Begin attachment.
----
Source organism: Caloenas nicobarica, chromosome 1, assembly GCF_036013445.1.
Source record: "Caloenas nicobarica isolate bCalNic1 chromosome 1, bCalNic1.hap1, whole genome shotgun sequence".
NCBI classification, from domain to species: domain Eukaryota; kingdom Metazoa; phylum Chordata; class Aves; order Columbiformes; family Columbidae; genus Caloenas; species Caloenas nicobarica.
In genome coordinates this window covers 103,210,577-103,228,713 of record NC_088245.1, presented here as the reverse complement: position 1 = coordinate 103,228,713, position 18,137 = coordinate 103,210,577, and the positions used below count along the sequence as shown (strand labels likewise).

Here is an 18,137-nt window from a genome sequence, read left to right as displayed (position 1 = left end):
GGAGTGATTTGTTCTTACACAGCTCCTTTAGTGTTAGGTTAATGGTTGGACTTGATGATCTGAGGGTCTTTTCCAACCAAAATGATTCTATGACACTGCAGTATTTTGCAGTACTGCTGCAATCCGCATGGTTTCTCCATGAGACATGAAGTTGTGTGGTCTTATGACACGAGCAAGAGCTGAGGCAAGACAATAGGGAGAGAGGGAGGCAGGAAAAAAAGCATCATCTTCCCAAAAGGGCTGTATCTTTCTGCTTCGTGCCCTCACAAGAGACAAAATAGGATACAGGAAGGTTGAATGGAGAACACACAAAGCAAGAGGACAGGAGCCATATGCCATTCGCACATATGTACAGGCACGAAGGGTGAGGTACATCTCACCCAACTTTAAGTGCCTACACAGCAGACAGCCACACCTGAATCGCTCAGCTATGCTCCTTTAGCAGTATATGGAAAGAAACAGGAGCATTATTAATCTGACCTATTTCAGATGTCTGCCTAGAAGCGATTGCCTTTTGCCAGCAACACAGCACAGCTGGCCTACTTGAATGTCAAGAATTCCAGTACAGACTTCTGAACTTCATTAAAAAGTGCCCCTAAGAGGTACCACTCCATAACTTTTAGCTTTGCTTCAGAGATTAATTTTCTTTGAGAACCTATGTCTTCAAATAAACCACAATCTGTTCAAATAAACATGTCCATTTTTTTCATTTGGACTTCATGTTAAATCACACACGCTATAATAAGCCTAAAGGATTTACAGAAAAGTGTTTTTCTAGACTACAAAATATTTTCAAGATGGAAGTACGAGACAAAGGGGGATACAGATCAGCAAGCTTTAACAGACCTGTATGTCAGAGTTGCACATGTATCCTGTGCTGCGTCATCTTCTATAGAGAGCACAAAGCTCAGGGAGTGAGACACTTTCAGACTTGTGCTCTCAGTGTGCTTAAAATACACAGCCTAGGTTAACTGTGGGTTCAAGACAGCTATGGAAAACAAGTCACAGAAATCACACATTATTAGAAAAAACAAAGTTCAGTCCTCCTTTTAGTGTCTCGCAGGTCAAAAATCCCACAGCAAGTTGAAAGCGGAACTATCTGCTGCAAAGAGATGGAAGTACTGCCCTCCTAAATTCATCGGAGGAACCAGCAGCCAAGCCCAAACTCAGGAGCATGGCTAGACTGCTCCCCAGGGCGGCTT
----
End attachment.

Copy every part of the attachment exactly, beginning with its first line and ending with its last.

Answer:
Source organism: Caloenas nicobarica, chromosome 1, assembly GCF_036013445.1.
Source record: "Caloenas nicobarica isolate bCalNic1 chromosome 1, bCalNic1.hap1, whole genome shotgun sequence".
NCBI classification, from domain to species: domain Eukaryota; kingdom Metazoa; phylum Chordata; class Aves; order Columbiformes; family Columbidae; genus Caloenas; species Caloenas nicobarica.
In genome coordinates this window covers 103,210,577-103,228,713 of record NC_088245.1, presented here as the reverse complement: position 1 = coordinate 103,228,713, position 18,137 = coordinate 103,210,577, and the positions used below count along the sequence as shown (strand labels likewise).

Here is an 18,137-nt window from a genome sequence, read left to right as displayed (position 1 = left end):
GGAGTGATTTGTTCTTACACAGCTCCTTTAGTGTTAGGTTAATGGTTGGACTTGATGATCTGAGGGTCTTTTCCAACCAAAATGATTCTATGACACTGCAGTATTTTGCAGTACTGCTGCAATCCGCATGGTTTCTCCATGAGACATGAAGTTGTGTGGTCTTATGACACGAGCAAGAGCTGAGGCAAGACAATAGGGAGAGAGGGAGGCAGGAAAAAAAGCATCATCTTCCCAAAAGGGCTGTATCTTTCTGCTTCGTGCCCTCACAAGAGACAAAATAGGATACAGGAAGGTTGAATGGAGAACACACAAAGCAAGAGGACAGGAGCCATATGCCATTCGCACATATGTACAGGCACGAAGGGTGAGGTACATCTCACCCAACTTTAAGTGCCTACACAGCAGACAGCCACACCTGAATCGCTCAGCTATGCTCCTTTAGCAGTATATGGAAAGAAACAGGAGCATTATTAATCTGACCTATTTCAGATGTCTGCCTAGAAGCGATTGCCTTTTGCCAGCAACACAGCACAGCTGGCCTACTTGAATGTCAAGAATTCCAGTACAGACTTCTGAACTTCATTAAAAAGTGCCCCTAAGAGGTACCACTCCATAACTTTTAGCTTTGCTTCAGAGATTAATTTTCTTTGAGAACCTATGTCTTCAAATAAACCACAATCTGTTCAAATAAACATGTCCATTTTTTTCATTTGGACTTCATGTTAAATCACACACGCTATAATAAGCCTAAAGGATTTACAGAAAAGTGTTTTTCTAGACTACAAAATATTTTCAAGATGGAAGTACGAGACAAAGGGGGATACAGATCAGCAAGCTTTAACAGACCTGTATGTCAGAGTTGCACATGTATCCTGTGCTGCGTCATCTTCTATAGAGAGCACAAAGCTCAGGGAGTGAGACACTTTCAGACTTGTGCTCTCAGTGTGCTTAAAATACACAGCCTAGGTTAACTGTGGGTTCAAGACAGCTATGGAAAACAAGTCACAGAAATCACACATTATTAGAAAAAACAAAGTTCAGTCCTCCTTTTAGTGTCTCGCAGGTCAAAAATCCCACAGCAAGTTGAAAGCGGAACTATCTGCTGCAAAGAGATGGAAGTACTGCCCTCCTAAATTCATCGGAGGAACCAGCAGCCAAGCCCAAACTCAGGAGCATGGCTAGACTGCTCCCCAGGGCGGCTT